Opposing global change drivers counterbalance trends in breeding North American monarch butterflies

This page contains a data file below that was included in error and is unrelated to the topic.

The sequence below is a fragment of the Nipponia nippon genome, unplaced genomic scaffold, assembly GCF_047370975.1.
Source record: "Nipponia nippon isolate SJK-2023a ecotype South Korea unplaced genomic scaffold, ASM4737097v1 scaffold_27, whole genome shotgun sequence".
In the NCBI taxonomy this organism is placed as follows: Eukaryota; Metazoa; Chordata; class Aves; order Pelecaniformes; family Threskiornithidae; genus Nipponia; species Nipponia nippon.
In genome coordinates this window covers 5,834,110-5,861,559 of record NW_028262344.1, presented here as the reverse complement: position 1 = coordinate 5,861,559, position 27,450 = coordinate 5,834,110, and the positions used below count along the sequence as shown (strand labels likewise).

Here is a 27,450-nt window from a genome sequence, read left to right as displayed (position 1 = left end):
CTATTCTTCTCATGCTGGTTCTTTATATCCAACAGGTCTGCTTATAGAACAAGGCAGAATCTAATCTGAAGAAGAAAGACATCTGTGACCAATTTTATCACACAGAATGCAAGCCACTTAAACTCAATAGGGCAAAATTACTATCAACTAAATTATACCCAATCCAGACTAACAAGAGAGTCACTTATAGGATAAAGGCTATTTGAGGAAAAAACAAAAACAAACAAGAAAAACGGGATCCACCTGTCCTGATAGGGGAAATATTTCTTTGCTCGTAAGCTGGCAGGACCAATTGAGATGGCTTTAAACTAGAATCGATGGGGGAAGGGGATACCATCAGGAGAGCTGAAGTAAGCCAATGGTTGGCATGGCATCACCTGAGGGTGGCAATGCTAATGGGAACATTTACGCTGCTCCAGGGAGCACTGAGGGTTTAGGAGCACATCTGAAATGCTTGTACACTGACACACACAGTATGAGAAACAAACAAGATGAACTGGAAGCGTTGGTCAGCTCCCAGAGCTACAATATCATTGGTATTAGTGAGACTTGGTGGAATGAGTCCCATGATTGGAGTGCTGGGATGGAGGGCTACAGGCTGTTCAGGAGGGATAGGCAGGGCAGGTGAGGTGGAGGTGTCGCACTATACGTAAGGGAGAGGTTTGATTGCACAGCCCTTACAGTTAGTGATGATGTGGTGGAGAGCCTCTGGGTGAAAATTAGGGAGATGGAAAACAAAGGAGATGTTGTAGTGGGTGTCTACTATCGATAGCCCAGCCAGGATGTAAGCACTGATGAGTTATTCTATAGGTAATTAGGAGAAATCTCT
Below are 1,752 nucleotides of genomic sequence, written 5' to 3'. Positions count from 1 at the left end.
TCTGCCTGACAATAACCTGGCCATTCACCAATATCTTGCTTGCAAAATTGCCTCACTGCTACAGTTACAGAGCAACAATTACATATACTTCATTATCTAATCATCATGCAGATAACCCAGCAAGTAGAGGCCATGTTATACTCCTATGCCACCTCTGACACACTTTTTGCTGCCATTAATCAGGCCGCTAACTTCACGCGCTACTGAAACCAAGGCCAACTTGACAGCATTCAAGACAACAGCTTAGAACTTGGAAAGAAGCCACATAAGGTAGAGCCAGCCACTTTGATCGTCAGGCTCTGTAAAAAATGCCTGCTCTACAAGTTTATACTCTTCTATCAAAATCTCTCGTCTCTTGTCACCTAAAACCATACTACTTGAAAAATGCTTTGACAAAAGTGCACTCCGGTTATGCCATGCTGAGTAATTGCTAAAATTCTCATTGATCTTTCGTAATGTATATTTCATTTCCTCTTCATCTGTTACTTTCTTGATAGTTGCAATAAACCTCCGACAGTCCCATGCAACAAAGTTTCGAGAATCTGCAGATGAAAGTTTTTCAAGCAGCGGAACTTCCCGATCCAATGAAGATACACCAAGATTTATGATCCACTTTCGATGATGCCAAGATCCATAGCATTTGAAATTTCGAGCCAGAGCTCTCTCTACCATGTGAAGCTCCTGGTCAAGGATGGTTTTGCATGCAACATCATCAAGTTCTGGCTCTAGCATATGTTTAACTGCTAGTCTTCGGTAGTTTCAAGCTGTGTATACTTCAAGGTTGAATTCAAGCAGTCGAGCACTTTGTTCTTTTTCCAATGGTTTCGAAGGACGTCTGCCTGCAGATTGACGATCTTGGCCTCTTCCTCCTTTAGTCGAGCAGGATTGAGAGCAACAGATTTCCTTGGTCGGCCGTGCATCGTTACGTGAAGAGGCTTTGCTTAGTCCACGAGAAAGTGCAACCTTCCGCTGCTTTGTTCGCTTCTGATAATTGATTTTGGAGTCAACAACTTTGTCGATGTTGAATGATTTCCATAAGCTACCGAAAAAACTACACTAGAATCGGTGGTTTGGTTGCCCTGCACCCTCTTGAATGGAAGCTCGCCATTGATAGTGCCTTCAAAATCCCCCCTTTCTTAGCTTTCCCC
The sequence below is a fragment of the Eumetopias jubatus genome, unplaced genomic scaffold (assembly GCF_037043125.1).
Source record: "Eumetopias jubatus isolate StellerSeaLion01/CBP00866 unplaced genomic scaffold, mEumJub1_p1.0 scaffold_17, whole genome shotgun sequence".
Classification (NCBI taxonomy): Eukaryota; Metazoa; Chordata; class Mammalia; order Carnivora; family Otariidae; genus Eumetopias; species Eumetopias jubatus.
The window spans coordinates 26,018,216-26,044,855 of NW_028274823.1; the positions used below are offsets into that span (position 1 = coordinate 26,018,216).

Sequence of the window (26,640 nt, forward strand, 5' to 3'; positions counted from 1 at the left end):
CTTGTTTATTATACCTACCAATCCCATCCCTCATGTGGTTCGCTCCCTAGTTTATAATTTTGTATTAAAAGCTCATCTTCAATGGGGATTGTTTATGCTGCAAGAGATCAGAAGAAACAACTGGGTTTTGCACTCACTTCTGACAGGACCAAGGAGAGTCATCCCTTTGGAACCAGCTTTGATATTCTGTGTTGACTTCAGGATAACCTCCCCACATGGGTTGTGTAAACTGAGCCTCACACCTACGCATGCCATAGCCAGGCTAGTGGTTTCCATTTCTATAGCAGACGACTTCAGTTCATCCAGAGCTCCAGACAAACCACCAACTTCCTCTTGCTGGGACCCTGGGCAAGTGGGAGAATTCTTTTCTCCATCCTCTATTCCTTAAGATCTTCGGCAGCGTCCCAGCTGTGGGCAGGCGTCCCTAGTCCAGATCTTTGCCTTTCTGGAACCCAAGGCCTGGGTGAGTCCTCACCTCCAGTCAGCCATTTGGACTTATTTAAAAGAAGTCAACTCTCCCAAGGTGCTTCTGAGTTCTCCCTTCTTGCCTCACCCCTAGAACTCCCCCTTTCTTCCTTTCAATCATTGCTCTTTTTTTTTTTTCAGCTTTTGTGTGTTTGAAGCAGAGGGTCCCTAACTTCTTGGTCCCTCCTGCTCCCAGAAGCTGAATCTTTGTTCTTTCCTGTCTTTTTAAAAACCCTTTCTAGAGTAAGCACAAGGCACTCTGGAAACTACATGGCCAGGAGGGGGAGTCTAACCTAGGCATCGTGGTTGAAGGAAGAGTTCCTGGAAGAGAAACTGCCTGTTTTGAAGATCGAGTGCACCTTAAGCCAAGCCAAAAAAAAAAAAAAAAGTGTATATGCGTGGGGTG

Many insects are in clear decline, with monarch butterflies (Danaus plexippus) drawing particular attention as a flagship species. It is well documented that, among migratory populations, numbers of overwintering monarchs have been falling across several decades, but trends among breeding monarchs are less clear. Here, we compile >135,000 monarch observations between 1993 and 2018 from the North American Butterfly Association's annual butterfly count to examine spatiotemporal patterns and potential drivers of adult monarch relative abundance trends across the entire breeding range in eastern and western North America. While the data revealed declines at some sites, particularly the US Northeast and parts of the Midwest, numbers in other areas, notably the US Southeast and Northwest, were unchanged or increasing, yielding a slightly positive overall trend across the species range. Negative impacts of agricultural glyphosate use appeared to be counterbalanced by positive effects of annual temperature, particularly in the US Midwest. Overall, our results suggest that population growth in summer is compensating for losses during the winter and that changing environmental variables have offsetting effects on mortality and/or reproduction. We suggest that density-dependent reproductive compensation when lower numbers arrive each spring is currently able to maintain relatively stable breeding monarch numbers. However, we caution against complacency since accelerating climate change may bring growing threats. In addition, increases of summer monarchs in some regions, especially in California and in the south, may reflect replacement of migratory with resident populations. Nonetheless, it is perhaps reassuring that ubiquitous downward trends in summer monarch abundance are not evident.